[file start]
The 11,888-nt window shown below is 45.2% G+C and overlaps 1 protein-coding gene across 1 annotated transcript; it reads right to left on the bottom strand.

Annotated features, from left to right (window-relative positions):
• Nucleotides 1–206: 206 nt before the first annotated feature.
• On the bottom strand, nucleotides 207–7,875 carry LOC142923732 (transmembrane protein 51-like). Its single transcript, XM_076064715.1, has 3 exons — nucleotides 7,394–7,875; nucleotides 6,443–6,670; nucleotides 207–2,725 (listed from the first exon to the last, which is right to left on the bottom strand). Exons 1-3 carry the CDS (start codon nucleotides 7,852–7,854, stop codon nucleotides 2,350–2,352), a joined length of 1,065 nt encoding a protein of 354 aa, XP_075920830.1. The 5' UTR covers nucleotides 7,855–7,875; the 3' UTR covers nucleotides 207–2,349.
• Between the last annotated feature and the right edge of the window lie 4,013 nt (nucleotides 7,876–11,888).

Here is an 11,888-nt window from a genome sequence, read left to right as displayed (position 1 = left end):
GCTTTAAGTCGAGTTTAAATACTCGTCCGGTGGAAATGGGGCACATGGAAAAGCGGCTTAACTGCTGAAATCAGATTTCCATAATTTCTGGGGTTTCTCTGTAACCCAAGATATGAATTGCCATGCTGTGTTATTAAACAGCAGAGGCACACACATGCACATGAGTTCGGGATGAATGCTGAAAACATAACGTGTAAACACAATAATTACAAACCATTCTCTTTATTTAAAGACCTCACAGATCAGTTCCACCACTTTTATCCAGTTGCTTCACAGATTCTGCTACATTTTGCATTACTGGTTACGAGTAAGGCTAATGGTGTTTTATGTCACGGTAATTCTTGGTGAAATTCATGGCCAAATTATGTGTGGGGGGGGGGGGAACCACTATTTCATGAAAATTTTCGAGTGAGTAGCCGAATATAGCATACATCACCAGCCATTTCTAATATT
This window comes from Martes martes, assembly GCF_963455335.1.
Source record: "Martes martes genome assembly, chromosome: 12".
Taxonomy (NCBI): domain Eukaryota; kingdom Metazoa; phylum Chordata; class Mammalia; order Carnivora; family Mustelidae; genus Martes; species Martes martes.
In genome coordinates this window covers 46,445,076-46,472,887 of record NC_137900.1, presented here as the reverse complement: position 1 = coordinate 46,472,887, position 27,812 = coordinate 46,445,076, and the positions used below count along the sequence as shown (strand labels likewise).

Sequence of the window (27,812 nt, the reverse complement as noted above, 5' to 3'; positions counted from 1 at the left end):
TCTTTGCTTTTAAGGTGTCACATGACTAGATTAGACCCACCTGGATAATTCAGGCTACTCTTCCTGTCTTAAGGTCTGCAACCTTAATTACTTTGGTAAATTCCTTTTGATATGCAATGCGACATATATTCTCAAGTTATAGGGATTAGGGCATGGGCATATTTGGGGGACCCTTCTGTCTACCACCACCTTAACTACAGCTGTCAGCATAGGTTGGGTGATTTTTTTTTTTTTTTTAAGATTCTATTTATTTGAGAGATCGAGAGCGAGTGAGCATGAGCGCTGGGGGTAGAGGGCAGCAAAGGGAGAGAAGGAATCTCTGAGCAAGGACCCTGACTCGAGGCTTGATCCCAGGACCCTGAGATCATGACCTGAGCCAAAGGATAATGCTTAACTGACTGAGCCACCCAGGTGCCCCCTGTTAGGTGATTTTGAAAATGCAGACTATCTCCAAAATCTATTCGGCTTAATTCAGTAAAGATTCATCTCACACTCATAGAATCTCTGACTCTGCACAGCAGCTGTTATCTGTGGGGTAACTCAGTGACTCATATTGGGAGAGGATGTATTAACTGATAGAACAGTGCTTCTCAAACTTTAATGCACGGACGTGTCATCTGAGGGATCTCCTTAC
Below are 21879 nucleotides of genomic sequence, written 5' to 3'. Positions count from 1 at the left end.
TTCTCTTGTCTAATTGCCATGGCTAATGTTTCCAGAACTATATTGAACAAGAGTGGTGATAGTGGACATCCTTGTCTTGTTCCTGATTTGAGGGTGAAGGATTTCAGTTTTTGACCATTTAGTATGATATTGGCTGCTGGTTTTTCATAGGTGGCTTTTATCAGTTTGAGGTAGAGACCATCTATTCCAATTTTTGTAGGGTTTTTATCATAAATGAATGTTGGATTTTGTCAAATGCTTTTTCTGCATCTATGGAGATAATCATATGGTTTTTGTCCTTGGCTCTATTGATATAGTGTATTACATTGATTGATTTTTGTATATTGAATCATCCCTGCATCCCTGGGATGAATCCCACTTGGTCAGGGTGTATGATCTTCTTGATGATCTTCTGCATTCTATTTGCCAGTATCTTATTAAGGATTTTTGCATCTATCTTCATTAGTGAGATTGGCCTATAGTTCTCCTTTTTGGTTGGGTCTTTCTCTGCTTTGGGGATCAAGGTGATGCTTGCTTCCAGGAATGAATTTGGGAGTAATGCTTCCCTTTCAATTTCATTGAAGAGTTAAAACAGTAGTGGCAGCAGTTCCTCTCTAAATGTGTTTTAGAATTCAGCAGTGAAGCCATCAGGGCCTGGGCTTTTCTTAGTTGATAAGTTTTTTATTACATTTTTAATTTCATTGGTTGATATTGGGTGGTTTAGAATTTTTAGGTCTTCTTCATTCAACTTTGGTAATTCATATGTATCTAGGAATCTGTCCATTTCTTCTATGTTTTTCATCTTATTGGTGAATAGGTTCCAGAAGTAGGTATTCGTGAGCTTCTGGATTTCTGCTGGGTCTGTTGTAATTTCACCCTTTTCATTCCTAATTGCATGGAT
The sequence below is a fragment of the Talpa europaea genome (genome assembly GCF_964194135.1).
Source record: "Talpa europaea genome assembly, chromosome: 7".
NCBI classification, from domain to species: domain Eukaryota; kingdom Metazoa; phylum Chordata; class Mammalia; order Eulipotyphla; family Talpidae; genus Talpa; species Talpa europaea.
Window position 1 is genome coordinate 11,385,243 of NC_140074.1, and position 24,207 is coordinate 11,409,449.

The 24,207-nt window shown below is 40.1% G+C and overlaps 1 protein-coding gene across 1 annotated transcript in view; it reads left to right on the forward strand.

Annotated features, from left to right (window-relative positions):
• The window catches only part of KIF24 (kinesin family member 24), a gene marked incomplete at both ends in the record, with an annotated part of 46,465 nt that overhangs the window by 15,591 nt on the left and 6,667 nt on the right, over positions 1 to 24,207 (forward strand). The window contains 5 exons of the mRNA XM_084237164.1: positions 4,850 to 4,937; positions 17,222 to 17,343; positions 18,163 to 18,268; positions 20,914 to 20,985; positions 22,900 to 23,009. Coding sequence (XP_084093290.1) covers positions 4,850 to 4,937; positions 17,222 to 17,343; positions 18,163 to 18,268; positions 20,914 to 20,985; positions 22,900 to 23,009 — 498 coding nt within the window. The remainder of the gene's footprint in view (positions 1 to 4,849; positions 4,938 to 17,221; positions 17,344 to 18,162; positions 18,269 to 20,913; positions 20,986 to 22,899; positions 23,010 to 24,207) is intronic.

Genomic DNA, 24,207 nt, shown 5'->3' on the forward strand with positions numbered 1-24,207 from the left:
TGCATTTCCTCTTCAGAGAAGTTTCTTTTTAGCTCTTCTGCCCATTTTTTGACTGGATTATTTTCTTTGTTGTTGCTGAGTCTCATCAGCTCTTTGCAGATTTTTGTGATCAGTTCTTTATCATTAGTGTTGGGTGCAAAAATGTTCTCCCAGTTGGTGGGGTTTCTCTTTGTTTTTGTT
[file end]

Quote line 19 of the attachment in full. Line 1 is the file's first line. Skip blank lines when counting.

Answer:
Window position 1 is genome coordinate 11,385,243 of NC_140074.1, and position 24,207 is coordinate 11,409,449.